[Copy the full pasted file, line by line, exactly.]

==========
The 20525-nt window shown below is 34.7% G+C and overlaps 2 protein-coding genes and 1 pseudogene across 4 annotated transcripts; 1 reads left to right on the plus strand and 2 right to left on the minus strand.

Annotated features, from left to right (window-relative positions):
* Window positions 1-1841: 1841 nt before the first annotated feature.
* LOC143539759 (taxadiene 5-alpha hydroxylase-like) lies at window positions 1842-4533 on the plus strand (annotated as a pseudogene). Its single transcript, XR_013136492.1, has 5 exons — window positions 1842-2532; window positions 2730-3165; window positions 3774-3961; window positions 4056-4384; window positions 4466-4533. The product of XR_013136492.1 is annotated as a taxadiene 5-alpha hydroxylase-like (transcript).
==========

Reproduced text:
The 20525-nt window shown below is 34.7% G+C and overlaps 2 protein-coding genes and 1 pseudogene across 4 annotated transcripts; 1 reads left to right on the plus strand and 2 right to left on the minus strand.

Annotated features, from left to right (window-relative positions):
* Window positions 1-1841: 1841 nt before the first annotated feature.
* LOC143539759 (taxadiene 5-alpha hydroxylase-like) lies at window positions 1842-4533 on the plus strand (annotated as a pseudogene). Its single transcript, XR_013136492.1, has 5 exons — window positions 1842-2532; window positions 2730-3165; window positions 3774-3961; window positions 4056-4384; window positions 4466-4533. The product of XR_013136492.1 is annotated as a taxadiene 5-alpha hydroxylase-like (transcript).